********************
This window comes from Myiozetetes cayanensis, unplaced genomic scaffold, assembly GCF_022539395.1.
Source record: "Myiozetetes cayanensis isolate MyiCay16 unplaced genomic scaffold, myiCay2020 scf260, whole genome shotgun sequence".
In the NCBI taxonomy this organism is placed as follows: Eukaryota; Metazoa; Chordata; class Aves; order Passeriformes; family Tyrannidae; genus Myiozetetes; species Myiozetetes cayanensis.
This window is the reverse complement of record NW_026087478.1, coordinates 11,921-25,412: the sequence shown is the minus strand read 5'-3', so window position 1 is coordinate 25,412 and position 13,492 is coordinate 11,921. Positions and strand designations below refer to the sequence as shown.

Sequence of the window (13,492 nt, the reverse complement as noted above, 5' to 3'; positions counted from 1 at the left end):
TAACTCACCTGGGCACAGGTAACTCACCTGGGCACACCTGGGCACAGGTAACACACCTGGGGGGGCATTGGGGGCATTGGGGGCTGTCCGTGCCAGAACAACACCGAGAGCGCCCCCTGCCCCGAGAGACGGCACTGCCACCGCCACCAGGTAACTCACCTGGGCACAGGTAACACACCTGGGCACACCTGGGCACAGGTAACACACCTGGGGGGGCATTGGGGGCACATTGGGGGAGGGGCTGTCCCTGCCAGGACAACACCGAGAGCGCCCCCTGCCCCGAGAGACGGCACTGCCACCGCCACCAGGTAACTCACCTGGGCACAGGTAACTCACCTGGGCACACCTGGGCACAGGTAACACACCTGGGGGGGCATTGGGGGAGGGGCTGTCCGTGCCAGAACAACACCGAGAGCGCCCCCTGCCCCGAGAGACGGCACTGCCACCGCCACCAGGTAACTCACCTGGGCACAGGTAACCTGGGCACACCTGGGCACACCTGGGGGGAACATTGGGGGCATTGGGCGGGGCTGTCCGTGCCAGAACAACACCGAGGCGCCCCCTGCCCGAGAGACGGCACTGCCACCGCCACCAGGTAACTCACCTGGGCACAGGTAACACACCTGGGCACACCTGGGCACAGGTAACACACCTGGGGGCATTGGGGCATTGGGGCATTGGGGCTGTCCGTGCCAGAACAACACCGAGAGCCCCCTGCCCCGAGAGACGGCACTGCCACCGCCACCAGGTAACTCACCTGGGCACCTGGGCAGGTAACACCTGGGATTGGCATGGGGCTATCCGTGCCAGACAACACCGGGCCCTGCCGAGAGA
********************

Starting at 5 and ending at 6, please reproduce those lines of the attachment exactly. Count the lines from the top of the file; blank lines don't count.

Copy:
Sequence of the window (13,492 nt, the reverse complement as noted above, 5' to 3'; positions counted from 1 at the left end):
TAACTCACCTGGGCACAGGTAACTCACCTGGGCACACCTGGGCACAGGTAACACACCTGGGGGGGCATTGGGGGCATTGGGGGCTGTCCGTGCCAGAACAACACCGAGAGCGCCCCCTGCCCCGAGAGACGGCACTGCCACCGCCACCAGGTAACTCACCTGGGCACAGGTAACACACCTGGGCACACCTGGGCACAGGTAACACACCTGGGGGGGCATTGGGGGCACATTGGGGGAGGGGCTGTCCCTGCCAGGACAACACCGAGAGCGCCCCCTGCCCCGAGAGACGGCACTGCCACCGCCACCAGGTAACTCACCTGGGCACAGGTAACTCACCTGGGCACACCTGGGCACAGGTAACACACCTGGGGGGGCATTGGGGGAGGGGCTGTCCGTGCCAGAACAACACCGAGAGCGCCCCCTGCCCCGAGAGACGGCACTGCCACCGCCACCAGGTAACTCACCTGGGCACAGGTAACCTGGGCACACCTGGGCACACCTGGGGGGAACATTGGGGGCATTGGGCGGGGCTGTCCGTGCCAGAACAACACCGAGGCGCCCCCTGCCCGAGAGACGGCACTGCCACCGCCACCAGGTAACTCACCTGGGCACAGGTAACACACCTGGGCACACCTGGGCACAGGTAACACACCTGGGGGCATTGGGGCATTGGGGCATTGGGGCTGTCCGTGCCAGAACAACACCGAGAGCCCCCTGCCCCGAGAGACGGCACTGCCACCGCCACCAGGTAACTCACCTGGGCACCTGGGCAGGTAACACCTGGGATTGGCATGGGGCTATCCGTGCCAGACAACACCGGGCCCTGCCGAGAGA